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Fine arts professors' plays pack a political punch

Fine arts professors' plays pack a political punch

Faculty of Fine Arts professors are bringing three plays to Canadian stages this week – each packing a political punch. The thought-provoking plays tackle the Rwandan genocide, the Canadian election and the untraceable ghost population of the city of Whitehorse.

A catalyst for dialogue and healing is York film Professor Colleen Wagner’s Governor General’s Award-winning play The Monument. This electrifying drama was the inaugural production of Rwanda’s ISÔKO Theatre in the aftermath of the Rwandan genocide (see YFile, June 27, 2008).

Left: Actress Jacqueline Umubyeyi, as Mejra in Colleen Wagner's The Monument. Photo by Nick Zajicek.

Translated into the local Kinyarwanda dialect and directed by Jennifer Capraru, a former student in York’s Graduate Program in Theatre and the founding artistic director of ISÔKO, the play premiered in Kigali and toured throughout Rwanda. Harbourfront Centre’s World Stage presents the North American premiere of ISÔKO’s production (with English surtitles) at York Quay Centre in Toronto April 27 to May 1.

Intimately staged and accompanied by song and African drumming, The Monument tells the story of a young soldier who has been convicted of war crimes committed during a genocide. Just as he is about to be executed, a mysterious woman who is both his saviour and tormentor offers him freedom − at a price. Billed as a “profound excavation into the nature of forgiveness”, this highly physical and imagistic production paints a contemporary portrait of a country whose resilient voice continues to be a beacon of hope and reconciliation.

Shortly before The Monument opens at Harbourfront, a second play penned by Wagner – this one a very topical, made-in-the-moment riff on Canadian politics – hits another Toronto stage. Wrecking Ball 12: Are You Dying to Vote? swings into the electoral debate tonight at Toronto’s Theatre Centre – exactly one week before Canadians head to the polls.

The Wrecking Ball is a fast and furious compendium of short works of political theatre. Playwrights hand over scripts to the directors and performers for rehearsal a mere week before the show, which is performed for one night only – usually to a fully-packed house. Founded in Toronto in 2004, The Wrecking Ball went national in 2008 when it was adopted in cities coast to coast.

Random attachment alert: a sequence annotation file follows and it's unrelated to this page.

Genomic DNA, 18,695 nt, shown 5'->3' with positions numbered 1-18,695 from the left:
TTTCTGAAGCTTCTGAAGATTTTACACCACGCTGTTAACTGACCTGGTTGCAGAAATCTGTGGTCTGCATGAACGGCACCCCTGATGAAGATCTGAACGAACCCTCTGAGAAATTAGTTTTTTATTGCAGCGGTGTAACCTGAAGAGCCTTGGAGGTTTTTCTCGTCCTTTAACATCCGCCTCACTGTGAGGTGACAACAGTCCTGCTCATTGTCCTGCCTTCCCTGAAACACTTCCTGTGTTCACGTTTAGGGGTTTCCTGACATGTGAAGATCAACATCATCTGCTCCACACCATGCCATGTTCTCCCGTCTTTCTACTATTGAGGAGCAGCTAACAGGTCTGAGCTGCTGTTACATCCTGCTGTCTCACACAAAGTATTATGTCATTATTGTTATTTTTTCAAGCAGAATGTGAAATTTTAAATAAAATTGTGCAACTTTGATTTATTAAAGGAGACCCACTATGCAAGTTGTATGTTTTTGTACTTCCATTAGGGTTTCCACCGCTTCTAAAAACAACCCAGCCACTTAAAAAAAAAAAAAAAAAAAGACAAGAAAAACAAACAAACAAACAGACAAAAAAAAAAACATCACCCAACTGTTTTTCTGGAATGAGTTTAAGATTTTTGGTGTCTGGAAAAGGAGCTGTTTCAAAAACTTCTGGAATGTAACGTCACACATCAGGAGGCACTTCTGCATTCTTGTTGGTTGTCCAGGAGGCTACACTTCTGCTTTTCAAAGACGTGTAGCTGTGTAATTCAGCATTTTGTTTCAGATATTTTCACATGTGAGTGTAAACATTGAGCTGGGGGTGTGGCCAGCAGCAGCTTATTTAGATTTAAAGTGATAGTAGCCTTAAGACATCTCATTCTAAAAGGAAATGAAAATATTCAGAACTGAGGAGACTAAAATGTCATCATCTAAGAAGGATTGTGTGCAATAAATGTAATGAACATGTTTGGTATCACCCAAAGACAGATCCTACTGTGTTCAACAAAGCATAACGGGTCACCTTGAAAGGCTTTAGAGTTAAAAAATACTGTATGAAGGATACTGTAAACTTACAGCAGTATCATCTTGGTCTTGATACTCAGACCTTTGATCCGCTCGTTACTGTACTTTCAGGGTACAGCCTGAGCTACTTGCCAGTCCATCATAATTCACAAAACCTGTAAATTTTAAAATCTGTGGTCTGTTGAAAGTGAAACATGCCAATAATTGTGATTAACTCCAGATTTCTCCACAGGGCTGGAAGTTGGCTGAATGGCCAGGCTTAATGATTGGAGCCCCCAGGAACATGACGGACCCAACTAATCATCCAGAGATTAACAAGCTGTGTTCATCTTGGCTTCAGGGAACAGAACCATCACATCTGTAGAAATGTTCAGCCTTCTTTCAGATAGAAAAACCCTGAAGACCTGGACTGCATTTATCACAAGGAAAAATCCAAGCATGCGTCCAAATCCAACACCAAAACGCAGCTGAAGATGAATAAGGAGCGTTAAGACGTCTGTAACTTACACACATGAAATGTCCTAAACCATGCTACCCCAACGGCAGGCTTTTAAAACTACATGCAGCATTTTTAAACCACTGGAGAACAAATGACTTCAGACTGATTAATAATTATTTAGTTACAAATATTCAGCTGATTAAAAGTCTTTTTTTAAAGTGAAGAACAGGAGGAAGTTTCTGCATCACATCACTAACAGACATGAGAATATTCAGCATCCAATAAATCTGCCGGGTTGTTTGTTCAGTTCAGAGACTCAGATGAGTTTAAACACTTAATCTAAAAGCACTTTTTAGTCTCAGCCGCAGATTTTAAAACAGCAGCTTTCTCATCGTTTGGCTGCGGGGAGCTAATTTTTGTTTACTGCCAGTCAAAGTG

Wagner is one of six writers contributing works “both strategically and from their hearts” to the current Toronto edition. The details of her piece have not yet been announced, but if The Wrecking Ball’s track record is any indication, it will be a part of a theatrical romp long remembered.

Showtime is 8pm. The Theatre Centre is located at 1087 Queen St. West at Dovercourt. Tickets are pay-what-you-can at the door.

Another catalyst for political dialogue is the latest work by York theatre professor and playwright Judith Rudakoff, which opened in Whitehorse on April 21. The River offers a vivid, poetic and unflinching glimpse into the intersecting lives of marginalized people in the community where it was created. Directed by Rudakoff’s colleague, Professor Michael Greyeyes, the production runs to May 1 at the Yukon Arts Centre Studio theatre.

Above: A map of Whitehorse drawn by Joseph Fish Tisiga, for the "Ashley Cycle" that inspired The River

The River was born out of Rudakoff’s ongoing Social Sciences & Humanities Research Council of Canada-supported project Common Plants: Cross Pollinations in Hybrid Reality. In 2008, Rudakoff visited Whitehorse twice to lead her "Ashley Plays" workshop, in which participants collectively devise a cycle of short, site-specific performances that share a character named Ashley and a common theme – in this case, the theme of "home".

The material developed in those workshops was so compelling that the collaboration continued into subsequent years. Rudakoff worked with local artist Joseph Tisiga and David Skelton, artistic director of Whitehorse’s Nakai Theatre, a professional company dedicated to the development of live theatre relevant to northern audience to write the play. Nakai is producing it in partnership with the Yukon Anti-Poverty Coalition (YAPC).

The three artists drew inspiration for The River from both the extreme natural beauty of the Yukon and the ugliness that beauty can mask. Episodic and non-linear, the narrative is told by members of the largely untraceable "ghost population" of Whitehorse: a derelict vagrant, a missing high-school girl, a Tilley hat-wearing tourist, a transient worker and even an alien abductee. These disparate voices take the audience on an unbridled journey through a world of longing and belonging that is both real and imagined.

The production aims to promote conversation and action in the community. YAPC is actively inviting and offering free tickets to individuals who might never otherwise attend a production at the Yukon Arts Centre, as well as arranging a special invitational matinee performance at the local Salvation Army shelter. At the end of the run, YAPC and Nakai are co-hosting a community conversation to discuss the issues brought up in the play.

Republished courtesy of YFile– York University’s daily e-bulletin.